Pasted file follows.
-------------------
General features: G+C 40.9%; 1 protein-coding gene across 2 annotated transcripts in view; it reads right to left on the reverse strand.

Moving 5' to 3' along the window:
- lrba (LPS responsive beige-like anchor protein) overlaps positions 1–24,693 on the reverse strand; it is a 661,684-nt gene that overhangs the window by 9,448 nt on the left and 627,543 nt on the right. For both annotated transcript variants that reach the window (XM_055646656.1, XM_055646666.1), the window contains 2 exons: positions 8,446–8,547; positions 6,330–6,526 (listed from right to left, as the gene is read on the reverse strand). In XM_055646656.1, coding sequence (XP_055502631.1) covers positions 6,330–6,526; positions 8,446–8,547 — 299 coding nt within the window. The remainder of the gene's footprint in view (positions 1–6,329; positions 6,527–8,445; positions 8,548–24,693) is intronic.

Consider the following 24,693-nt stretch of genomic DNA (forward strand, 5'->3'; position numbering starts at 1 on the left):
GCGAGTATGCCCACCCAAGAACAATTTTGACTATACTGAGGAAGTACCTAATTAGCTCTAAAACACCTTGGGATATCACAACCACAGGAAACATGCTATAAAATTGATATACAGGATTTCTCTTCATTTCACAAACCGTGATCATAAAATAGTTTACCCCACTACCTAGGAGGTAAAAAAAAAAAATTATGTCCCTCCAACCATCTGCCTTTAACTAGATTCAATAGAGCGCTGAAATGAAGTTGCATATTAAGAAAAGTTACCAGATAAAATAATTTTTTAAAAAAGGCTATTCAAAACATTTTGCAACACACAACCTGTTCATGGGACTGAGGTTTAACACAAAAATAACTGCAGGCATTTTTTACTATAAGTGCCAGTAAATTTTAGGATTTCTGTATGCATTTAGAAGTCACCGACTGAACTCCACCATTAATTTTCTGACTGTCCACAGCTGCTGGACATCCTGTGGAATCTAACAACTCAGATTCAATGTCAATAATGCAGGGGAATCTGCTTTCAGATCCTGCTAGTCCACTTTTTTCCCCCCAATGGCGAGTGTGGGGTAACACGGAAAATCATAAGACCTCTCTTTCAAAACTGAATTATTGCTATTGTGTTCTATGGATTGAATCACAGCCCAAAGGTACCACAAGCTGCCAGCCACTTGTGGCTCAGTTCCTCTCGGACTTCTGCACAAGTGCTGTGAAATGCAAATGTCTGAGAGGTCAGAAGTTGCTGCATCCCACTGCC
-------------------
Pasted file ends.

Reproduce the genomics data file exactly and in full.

General features: G+C 40.9%; 1 protein-coding gene across 2 annotated transcripts in view; it reads right to left on the reverse strand.

Moving 5' to 3' along the window:
- lrba (LPS responsive beige-like anchor protein) overlaps positions 1–24,693 on the reverse strand; it is a 661,684-nt gene that overhangs the window by 9,448 nt on the left and 627,543 nt on the right. For both annotated transcript variants that reach the window (XM_055646656.1, XM_055646666.1), the window contains 2 exons: positions 8,446–8,547; positions 6,330–6,526 (listed from right to left, as the gene is read on the reverse strand). In XM_055646656.1, coding sequence (XP_055502631.1) covers positions 6,330–6,526; positions 8,446–8,547 — 299 coding nt within the window. The remainder of the gene's footprint in view (positions 1–6,329; positions 6,527–8,445; positions 8,548–24,693) is intronic.

Consider the following 24,693-nt stretch of genomic DNA (forward strand, 5'->3'; position numbering starts at 1 on the left):
GCGAGTATGCCCACCCAAGAACAATTTTGACTATACTGAGGAAGTACCTAATTAGCTCTAAAACACCTTGGGATATCACAACCACAGGAAACATGCTATAAAATTGATATACAGGATTTCTCTTCATTTCACAAACCGTGATCATAAAATAGTTTACCCCACTACCTAGGAGGTAAAAAAAAAAAATTATGTCCCTCCAACCATCTGCCTTTAACTAGATTCAATAGAGCGCTGAAATGAAGTTGCATATTAAGAAAAGTTACCAGATAAAATAATTTTTTAAAAAAGGCTATTCAAAACATTTTGCAACACACAACCTGTTCATGGGACTGAGGTTTAACACAAAAATAACTGCAGGCATTTTTTACTATAAGTGCCAGTAAATTTTAGGATTTCTGTATGCATTTAGAAGTCACCGACTGAACTCCACCATTAATTTTCTGACTGTCCACAGCTGCTGGACATCCTGTGGAATCTAACAACTCAGATTCAATGTCAATAATGCAGGGGAATCTGCTTTCAGATCCTGCTAGTCCACTTTTTTCCCCCCAATGGCGAGTGTGGGGTAACACGGAAAATCATAAGACCTCTCTTTCAAAACTGAATTATTGCTATTGTGTTCTATGGATTGAATCACAGCCCAAAGGTACCACAAGCTGCCAGCCACTTGTGGCTCAGTTCCTCTCGGACTTCTGCACAAGTGCTGTGAAATGCAAATGTCTGAGAGGTCAGAAGTTGCTGCATCCCACTGCC